The 34-year-old Harrison, suspended without pay, will be eligible to return to the Patriots' active roster following the team's Oct. 1 game against the Cincinnati Bengals. He acknowledged the suspension in a late Friday night conference call, admitting that he obtained human growth hormone but said that he had never taken steroids.
"I want to make it clear," Harrison said, "that never once did I take steroids. I did admit to the commissioner that I took a banned substance."
The league issued a statement late Friday night confirming that Harrison is suspended without pay for four games, effective immediately.
Harrison said that his actions stemmed from his desire to "accelerate the healing process" from his various injuries the past two seasons.
Wade Wilson, currently the Cowboys' quarterback coach and former NFL QB, reportedly also admitted to NFL officials that he received illegal drugs.
According to the New York Daily News, Wilson admitted receiving HGH while working for the Chicago Bears from 2004-06. Citing sources, the News said Harrison and Wilson were subjects of an investigation by the Albany (N.Y.) County District Attorney's
office into an Internet drug scam.
According to ESPN's Chris Mortensen, a law enforcement source said Harrison admitted he began using HGH two years ago to recover from injuries. The same source said prosecutors allowed an NFL security official to sit in on a conference with Harrison earlier in the week. At that time, Harrison made his admission and the official reported it to NFL commissioner Roger Goodell, which led to a Friday hearing.
Harrison used a Friday night conference call to apologize to team officials and to his teammates, and to caution young people against using performance enhancers.
"I've made no excuses and I will not make excuses," Harrison said. "I sent the wrong message with my actions. This is a mistake and this is something that I've done."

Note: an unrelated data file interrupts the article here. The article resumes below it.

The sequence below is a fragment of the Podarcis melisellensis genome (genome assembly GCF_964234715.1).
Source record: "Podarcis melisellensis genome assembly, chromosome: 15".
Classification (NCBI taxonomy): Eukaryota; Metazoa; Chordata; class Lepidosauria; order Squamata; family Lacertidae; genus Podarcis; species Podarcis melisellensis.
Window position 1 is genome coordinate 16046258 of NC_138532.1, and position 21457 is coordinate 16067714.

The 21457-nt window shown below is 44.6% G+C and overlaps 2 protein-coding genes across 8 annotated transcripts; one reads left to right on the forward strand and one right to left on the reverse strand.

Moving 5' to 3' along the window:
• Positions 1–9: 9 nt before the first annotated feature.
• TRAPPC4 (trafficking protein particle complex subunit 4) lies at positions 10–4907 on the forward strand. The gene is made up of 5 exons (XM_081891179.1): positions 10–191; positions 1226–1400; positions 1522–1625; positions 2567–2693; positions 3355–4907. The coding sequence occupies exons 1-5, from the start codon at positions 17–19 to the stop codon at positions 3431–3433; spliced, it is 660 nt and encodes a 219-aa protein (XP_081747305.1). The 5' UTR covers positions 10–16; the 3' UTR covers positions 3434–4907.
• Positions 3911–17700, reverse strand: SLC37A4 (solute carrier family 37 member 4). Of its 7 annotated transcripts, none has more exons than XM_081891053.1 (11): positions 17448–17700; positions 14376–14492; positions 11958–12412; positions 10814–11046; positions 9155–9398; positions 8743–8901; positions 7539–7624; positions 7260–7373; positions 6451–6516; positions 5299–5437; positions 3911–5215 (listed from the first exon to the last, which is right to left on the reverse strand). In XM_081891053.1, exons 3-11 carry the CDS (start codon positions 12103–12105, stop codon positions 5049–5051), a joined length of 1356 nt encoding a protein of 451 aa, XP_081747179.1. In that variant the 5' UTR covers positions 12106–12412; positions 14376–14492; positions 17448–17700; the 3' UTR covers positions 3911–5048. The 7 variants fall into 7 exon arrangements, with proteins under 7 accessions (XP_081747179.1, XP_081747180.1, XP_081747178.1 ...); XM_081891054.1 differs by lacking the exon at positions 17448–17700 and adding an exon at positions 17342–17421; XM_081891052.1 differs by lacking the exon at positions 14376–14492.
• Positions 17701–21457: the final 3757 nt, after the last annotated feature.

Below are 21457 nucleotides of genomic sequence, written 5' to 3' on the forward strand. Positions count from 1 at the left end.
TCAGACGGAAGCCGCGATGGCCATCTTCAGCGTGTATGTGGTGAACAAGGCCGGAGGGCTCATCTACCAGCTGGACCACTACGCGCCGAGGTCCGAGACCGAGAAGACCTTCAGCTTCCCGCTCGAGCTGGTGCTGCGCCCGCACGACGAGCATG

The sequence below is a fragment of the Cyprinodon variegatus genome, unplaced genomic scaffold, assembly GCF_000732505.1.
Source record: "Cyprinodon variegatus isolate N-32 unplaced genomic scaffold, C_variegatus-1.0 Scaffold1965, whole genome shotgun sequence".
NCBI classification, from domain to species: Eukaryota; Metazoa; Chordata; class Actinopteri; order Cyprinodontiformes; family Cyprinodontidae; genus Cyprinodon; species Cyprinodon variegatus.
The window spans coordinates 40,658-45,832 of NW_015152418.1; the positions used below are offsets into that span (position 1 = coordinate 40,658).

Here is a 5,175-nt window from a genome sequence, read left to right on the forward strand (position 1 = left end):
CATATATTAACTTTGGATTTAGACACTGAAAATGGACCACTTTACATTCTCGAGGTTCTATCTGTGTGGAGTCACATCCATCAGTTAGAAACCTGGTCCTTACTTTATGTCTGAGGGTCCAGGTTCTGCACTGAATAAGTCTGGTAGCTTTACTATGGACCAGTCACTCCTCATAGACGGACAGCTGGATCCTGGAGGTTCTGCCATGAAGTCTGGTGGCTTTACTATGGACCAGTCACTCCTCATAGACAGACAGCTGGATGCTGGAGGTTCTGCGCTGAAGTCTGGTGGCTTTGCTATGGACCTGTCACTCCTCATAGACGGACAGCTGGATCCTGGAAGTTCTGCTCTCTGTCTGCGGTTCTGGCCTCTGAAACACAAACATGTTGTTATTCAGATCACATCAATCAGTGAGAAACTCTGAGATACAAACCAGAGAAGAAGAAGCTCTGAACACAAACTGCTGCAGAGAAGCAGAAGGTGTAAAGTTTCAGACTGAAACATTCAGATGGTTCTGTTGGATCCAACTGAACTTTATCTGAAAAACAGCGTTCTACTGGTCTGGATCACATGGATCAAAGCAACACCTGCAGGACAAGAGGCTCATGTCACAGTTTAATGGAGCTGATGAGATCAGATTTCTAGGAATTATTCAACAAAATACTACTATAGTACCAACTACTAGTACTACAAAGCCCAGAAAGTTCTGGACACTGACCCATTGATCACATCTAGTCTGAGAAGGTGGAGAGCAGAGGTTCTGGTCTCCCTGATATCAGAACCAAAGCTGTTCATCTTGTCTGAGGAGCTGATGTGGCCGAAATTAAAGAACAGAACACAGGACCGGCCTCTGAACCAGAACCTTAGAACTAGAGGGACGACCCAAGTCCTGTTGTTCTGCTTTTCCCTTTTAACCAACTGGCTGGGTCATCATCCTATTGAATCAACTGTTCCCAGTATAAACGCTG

A Patriots source told ESPN.com's Len Pasquarelli that the team is aware of the sanction against the 13-year veteran and is "dealing with it." The team source declined to say when the Patriots became aware of Harrison's involvement.
League sources confirmed to ESPN and ESPN.com that at least one NFL assistant coach has also been questioned in recent months by investigators as part of the probe and faces disciplinary action because he also has been linked to HGH in the same investigation.
The admission by Harrison has not been made public, but his name was among those known to federal and New York officials conducting a large-scale investigation into an Internet pharmaceutical distribution ring for steroids and other performance enhancers, such as HGH.
The investigation was instigated by the Albany County district attorney, and involved New York Bureau of Narcotics Enforcement agents and an Orlando, Fla,-based federal task force. In February, state and federal agents and representatives from other law enforcement entities raided two Signature Pharmacy outlets in Orlando, and several Florida clinics alleged to have supplied prescriptions for performance enhancers to professional athletes.
Also, the owners of Applied Pharmacy Services in Mobile, Ala., which is alleged to have provided performance enhancing drugs to athletes, were indicted in Albany County.
As part of the Florida and Alabama raids, it is believed that investigators discovered the names of several athletes, but it is not known if Harrison was among them.
Earlier this year, Albany County district attorney David Soares said that he would provide the NFL, Major League Baseball and any other leagues the names of players believed to have made purchases through the alleged distribution ring.
NFL and Major League Baseball officials subsequently traveled to Albany to meet with Soares and other investigators.
The loss of Harrison would certainly be a blow to the Patriots, who have struggled each of the past three seasons with devastating injuries in the secondary. And it would be a setback for Harrison, who has been limited to only 13 games over the last two seasons because of serious injuries.
Coach Bill Belichick and vice president of personnel Scott Pioli have worked hard to build depth in the secondary unit, but their efforts seem to be annually undermined.
Harrison, 34, has begun to decline a bit, but is still regarded as one of the league's most physical safeties, and a leader on the New England defense. He signed with the Patriots in 2003 as a free agent, after being released by the San Diego Chargers, with whom he spent the first nine seasons of his career.
The four-game suspension will cost Harrison $470,588 of his scheduled 2007 base salary of $2 million.
It marks the second suspension of Harrison's career. In 2002, he was suspended one game by the league for a helmet-to-helmet hit on then-Oakland Raiders wide receiver Jerry Rice. Harrison has also been fined over $200,000 by the league for his aggressive play.
Information from ESPN.com senior writer Len Pasquarelli, ESPN NFL analyst Chris Mortensen and The Associated Press was used in this report.